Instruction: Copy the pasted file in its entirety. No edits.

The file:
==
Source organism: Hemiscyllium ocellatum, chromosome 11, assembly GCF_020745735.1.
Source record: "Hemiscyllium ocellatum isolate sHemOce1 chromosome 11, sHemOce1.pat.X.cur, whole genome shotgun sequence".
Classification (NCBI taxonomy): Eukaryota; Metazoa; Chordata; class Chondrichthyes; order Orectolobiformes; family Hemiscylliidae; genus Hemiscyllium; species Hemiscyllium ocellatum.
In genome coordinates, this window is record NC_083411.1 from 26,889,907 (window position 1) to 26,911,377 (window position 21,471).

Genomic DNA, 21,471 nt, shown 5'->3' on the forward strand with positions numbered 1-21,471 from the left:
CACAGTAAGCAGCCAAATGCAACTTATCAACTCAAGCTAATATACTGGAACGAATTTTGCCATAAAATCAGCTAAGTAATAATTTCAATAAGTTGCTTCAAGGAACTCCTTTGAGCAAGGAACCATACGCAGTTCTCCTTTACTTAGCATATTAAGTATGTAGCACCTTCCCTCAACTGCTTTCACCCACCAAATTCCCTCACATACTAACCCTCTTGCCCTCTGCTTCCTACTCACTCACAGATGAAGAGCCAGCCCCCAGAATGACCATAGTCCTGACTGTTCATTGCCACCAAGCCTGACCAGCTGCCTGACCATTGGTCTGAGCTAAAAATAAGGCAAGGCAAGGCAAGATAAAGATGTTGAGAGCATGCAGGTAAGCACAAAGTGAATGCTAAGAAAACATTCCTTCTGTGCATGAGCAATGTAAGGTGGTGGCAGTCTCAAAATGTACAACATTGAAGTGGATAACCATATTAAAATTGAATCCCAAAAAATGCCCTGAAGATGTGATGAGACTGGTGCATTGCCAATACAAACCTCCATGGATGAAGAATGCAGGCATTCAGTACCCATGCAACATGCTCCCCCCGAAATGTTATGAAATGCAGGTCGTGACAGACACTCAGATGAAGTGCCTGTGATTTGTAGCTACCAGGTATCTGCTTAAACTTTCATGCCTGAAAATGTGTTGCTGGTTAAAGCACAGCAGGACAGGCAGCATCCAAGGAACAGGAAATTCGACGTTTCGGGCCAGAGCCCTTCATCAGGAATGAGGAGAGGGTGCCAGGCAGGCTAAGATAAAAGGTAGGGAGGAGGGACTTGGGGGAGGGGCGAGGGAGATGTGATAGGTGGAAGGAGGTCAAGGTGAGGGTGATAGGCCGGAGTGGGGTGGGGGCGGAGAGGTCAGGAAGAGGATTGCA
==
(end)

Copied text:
Source organism: Hemiscyllium ocellatum, chromosome 11, assembly GCF_020745735.1.
Source record: "Hemiscyllium ocellatum isolate sHemOce1 chromosome 11, sHemOce1.pat.X.cur, whole genome shotgun sequence".
Classification (NCBI taxonomy): Eukaryota; Metazoa; Chordata; class Chondrichthyes; order Orectolobiformes; family Hemiscylliidae; genus Hemiscyllium; species Hemiscyllium ocellatum.
In genome coordinates, this window is record NC_083411.1 from 26,889,907 (window position 1) to 26,911,377 (window position 21,471).

Genomic DNA, 21,471 nt, shown 5'->3' on the forward strand with positions numbered 1-21,471 from the left:
CACAGTAAGCAGCCAAATGCAACTTATCAACTCAAGCTAATATACTGGAACGAATTTTGCCATAAAATCAGCTAAGTAATAATTTCAATAAGTTGCTTCAAGGAACTCCTTTGAGCAAGGAACCATACGCAGTTCTCCTTTACTTAGCATATTAAGTATGTAGCACCTTCCCTCAACTGCTTTCACCCACCAAATTCCCTCACATACTAACCCTCTTGCCCTCTGCTTCCTACTCACTCACAGATGAAGAGCCAGCCCCCAGAATGACCATAGTCCTGACTGTTCATTGCCACCAAGCCTGACCAGCTGCCTGACCATTGGTCTGAGCTAAAAATAAGGCAAGGCAAGGCAAGATAAAGATGTTGAGAGCATGCAGGTAAGCACAAAGTGAATGCTAAGAAAACATTCCTTCTGTGCATGAGCAATGTAAGGTGGTGGCAGTCTCAAAATGTACAACATTGAAGTGGATAACCATATTAAAATTGAATCCCAAAAAATGCCCTGAAGATGTGATGAGACTGGTGCATTGCCAATACAAACCTCCATGGATGAAGAATGCAGGCATTCAGTACCCATGCAACATGCTCCCCCCGAAATGTTATGAAATGCAGGTCGTGACAGACACTCAGATGAAGTGCCTGTGATTTGTAGCTACCAGGTATCTGCTTAAACTTTCATGCCTGAAAATGTGTTGCTGGTTAAAGCACAGCAGGACAGGCAGCATCCAAGGAACAGGAAATTCGACGTTTCGGGCCAGAGCCCTTCATCAGGAATGAGGAGAGGGTGCCAGGCAGGCTAAGATAAAAGGTAGGGAGGAGGGACTTGGGGGAGGGGCGAGGGAGATGTGATAGGTGGAAGGAGGTCAAGGTGAGGGTGATAGGCCGGAGTGGGGTGGGGGCGGAGAGGTCAGGAAGAGGATTGCA